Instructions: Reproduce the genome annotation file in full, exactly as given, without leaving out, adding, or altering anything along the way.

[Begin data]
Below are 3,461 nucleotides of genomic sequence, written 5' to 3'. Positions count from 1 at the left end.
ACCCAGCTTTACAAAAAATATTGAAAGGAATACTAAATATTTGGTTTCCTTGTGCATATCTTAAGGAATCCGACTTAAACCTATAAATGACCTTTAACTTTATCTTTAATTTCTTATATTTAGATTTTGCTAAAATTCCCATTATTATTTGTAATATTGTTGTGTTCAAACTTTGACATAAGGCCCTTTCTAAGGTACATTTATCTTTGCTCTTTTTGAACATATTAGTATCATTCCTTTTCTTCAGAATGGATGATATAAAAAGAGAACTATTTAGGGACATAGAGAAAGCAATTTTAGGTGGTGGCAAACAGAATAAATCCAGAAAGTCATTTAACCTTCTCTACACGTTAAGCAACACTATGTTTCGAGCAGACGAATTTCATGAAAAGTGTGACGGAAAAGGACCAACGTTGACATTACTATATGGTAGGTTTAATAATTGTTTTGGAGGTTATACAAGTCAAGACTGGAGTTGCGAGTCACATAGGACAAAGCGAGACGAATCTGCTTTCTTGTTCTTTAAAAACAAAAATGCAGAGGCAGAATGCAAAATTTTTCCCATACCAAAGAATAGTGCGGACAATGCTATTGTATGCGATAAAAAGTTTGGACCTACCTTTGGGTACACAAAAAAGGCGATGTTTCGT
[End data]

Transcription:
Below are 3,461 nucleotides of genomic sequence, written 5' to 3'. Positions count from 1 at the left end.
ACCCAGCTTTACAAAAAATATTGAAAGGAATACTAAATATTTGGTTTCCTTGTGCATATCTTAAGGAATCCGACTTAAACCTATAAATGACCTTTAACTTTATCTTTAATTTCTTATATTTAGATTTTGCTAAAATTCCCATTATTATTTGTAATATTGTTGTGTTCAAACTTTGACATAAGGCCCTTTCTAAGGTACATTTATCTTTGCTCTTTTTGAACATATTAGTATCATTCCTTTTCTTCAGAATGGATGATATAAAAAGAGAACTATTTAGGGACATAGAGAAAGCAATTTTAGGTGGTGGCAAACAGAATAAATCCAGAAAGTCATTTAACCTTCTCTACACGTTAAGCAACACTATGTTTCGAGCAGACGAATTTCATGAAAAGTGTGACGGAAAAGGACCAACGTTGACATTACTATATGGTAGGTTTAATAATTGTTTTGGAGGTTATACAAGTCAAGACTGGAGTTGCGAGTCACATAGGACAAAGCGAGACGAATCTGCTTTCTTGTTCTTTAAAAACAAAAATGCAGAGGCAGAATGCAAAATTTTTCCCATACCAAAGAATAGTGCGGACAATGCTATTGTATGCGATAAAAAGTTTGGACCTACCTTTGGGTACACAAAAAAGGCGATGTTTCGT